The United States District Court for the Middle District of Alabama concluded restitution hearings on Friday for individuals who pleaded guilty to dog fighting in the second largest dog fighting raid in U.S. history in August 2013. U.S. District Judge Keith Watkins ordered the defendants collectively responsible for $1,987,411.95—the largest ever ordered in a federal dogfighting case.
The restitution is to be allocated between the ASPCA® (American Society for the Prevention of Cruelty to Animals®) and The Humane Society of the United States, who were called in on the case by the United States Attorney’s Office and the Federal Bureau of Investigation. The organizations assisted in the removal, transport, sheltering, medical and daily care of the animals seized during the raid, and estimate that they cumulatively spent approximately $5.5 million on the case. So far, the judge has determined that the HSUS is owed about $230,000 and the ASPCA is owed about $1.7 million. Most of the defendants are on payment plans that begin after their prison sentences are completed, and it is unlikely that the full amount owed will ever be repaid.
“These dog fighters abused, starved and killed their dogs for the supposed ‘fun’ of watching and gambling on a dogfight,” stated George Beck, U.S. Attorney for the middle district of Alabama. “We would like to thank the HSUS and the ASPCA for taking care of these sick, wounded and abused dogs for such an extended period of time. Because the HSUS and the ASPCA took such care of these dogs, most were able to be placed in rescues or homes, where they are now safe from the horrible lives they previously had to endure.”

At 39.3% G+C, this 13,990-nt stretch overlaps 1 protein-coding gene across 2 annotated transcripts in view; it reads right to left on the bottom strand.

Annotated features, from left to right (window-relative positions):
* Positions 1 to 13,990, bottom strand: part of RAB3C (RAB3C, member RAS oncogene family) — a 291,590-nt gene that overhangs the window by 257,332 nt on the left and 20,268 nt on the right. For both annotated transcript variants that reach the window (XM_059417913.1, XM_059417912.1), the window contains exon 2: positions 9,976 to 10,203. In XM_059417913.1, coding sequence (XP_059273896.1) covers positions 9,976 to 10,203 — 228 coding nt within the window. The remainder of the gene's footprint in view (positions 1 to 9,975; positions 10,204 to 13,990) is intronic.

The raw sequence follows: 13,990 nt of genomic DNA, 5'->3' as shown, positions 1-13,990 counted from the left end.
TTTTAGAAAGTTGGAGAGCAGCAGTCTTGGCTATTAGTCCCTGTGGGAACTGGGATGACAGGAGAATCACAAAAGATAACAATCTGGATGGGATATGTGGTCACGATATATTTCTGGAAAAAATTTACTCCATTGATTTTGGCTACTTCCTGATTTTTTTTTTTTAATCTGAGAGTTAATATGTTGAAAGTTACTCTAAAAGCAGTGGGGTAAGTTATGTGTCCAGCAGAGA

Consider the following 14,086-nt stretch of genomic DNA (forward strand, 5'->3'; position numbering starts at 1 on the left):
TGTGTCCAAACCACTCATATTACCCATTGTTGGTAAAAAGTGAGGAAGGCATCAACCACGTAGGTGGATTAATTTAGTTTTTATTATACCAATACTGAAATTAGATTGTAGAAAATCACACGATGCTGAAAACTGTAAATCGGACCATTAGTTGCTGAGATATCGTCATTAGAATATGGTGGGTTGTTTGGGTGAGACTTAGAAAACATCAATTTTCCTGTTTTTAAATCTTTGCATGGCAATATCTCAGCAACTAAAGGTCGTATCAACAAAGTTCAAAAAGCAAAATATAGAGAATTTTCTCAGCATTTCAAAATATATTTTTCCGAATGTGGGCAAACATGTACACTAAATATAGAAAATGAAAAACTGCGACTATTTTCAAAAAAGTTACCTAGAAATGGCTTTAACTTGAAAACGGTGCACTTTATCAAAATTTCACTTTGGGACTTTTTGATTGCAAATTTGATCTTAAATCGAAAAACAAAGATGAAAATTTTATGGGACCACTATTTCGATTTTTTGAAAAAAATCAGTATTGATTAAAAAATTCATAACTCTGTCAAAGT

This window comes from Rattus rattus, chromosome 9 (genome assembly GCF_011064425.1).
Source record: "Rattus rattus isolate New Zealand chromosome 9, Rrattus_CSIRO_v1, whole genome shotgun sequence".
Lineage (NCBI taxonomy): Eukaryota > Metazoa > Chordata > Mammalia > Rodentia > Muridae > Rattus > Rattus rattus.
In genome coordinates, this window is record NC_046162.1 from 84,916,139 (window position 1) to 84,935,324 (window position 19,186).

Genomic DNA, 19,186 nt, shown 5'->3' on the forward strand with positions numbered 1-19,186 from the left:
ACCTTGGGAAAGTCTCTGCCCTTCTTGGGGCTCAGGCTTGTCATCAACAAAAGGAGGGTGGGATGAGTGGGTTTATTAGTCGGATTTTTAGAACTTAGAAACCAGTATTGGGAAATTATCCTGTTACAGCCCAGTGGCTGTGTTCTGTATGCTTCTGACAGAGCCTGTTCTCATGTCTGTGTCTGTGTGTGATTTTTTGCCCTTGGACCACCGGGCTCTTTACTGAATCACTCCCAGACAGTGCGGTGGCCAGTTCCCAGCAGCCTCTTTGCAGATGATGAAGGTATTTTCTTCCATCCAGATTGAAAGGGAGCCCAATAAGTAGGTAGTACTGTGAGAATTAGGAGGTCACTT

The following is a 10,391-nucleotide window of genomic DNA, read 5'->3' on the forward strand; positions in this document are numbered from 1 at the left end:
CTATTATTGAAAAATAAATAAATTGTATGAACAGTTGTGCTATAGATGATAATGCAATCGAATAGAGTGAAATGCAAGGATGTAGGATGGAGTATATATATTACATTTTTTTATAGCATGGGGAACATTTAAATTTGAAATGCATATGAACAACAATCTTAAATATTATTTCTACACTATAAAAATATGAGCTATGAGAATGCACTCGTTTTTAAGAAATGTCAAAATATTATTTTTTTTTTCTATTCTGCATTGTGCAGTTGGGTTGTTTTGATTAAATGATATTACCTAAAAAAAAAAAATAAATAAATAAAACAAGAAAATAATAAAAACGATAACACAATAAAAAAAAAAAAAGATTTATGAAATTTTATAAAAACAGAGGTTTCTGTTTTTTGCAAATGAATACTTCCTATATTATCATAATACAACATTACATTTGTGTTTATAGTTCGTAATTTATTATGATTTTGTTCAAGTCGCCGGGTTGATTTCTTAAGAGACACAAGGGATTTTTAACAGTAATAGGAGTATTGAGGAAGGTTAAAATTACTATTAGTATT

“Once again, the court has demonstrated how seriously it takes dogfighting—this time by ordering the guilty parties to pay a record amount in restitution,” said Chris Schindler, manager of animal fighting investigations for the HSUS, who testified at the hearings. “The dogs rescued in this case suffered physically and emotionally and required untold hours of medical care and enrichment with professional staff. It’s only fair that the individuals who treated them so poorly should be held responsible for the cost of that care.”
“This has been a groundbreaking case in terms of both sentences handed down by the court and the restitution ordered by the court,” said Tim Rickey, vice president of ASPCA Field Investigations and Response, who also testified at the hearings. “We are pleased to see the Department of Justice recognize the perverse and monstrous nature of dog fighting and hold these criminals responsible for the suffering and death they’ve inflicted on hundreds of dogs.”
On Aug. 23, 2013, the HSUS and ASPCA assisted the United States Attorney’s Office and FBI in seizing hundreds of dogs in Alabama, Mississippi and Georgia. Federal and local officials also seized firearms and drugs, as well as more than $500,000 in cash from dog fighting gambling activities. The ASPCA and the HSUS assisted authorities with collecting forensic evidence and testified to the gruesome cruelty committed. Many of the dogs seized during this case have finally moved on to the second chapters of their lives and were placed with various rescue groups across the country to be made available for adoption.
Dog fighting is a felony in all 50 states and the District of Columbia. Last year, the Farm Bill was signed by President Obama, making it a federal offense to attend an organized animal fight and imposing additional penalties for bringing a minor to a fight. The HSUS and ASPCA advocate strengthening federal and state animal fighting statutes, and regularly assist local, state and federal authorities on dog fighting investigations and raids across the country.
- Media Relations